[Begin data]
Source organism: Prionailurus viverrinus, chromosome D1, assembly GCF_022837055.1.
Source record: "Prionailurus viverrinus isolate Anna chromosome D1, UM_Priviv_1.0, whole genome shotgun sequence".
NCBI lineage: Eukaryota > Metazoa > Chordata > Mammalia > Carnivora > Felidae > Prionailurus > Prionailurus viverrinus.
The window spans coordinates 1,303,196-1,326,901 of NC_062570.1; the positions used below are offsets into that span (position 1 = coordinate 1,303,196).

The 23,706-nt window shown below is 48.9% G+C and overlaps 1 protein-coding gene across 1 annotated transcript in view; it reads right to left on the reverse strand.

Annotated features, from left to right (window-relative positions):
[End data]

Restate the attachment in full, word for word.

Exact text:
Source organism: Prionailurus viverrinus, chromosome D1, assembly GCF_022837055.1.
Source record: "Prionailurus viverrinus isolate Anna chromosome D1, UM_Priviv_1.0, whole genome shotgun sequence".
NCBI lineage: Eukaryota > Metazoa > Chordata > Mammalia > Carnivora > Felidae > Prionailurus > Prionailurus viverrinus.
The window spans coordinates 1,303,196-1,326,901 of NC_062570.1; the positions used below are offsets into that span (position 1 = coordinate 1,303,196).

The 23,706-nt window shown below is 48.9% G+C and overlaps 1 protein-coding gene across 1 annotated transcript in view; it reads right to left on the reverse strand.

Annotated features, from left to right (window-relative positions):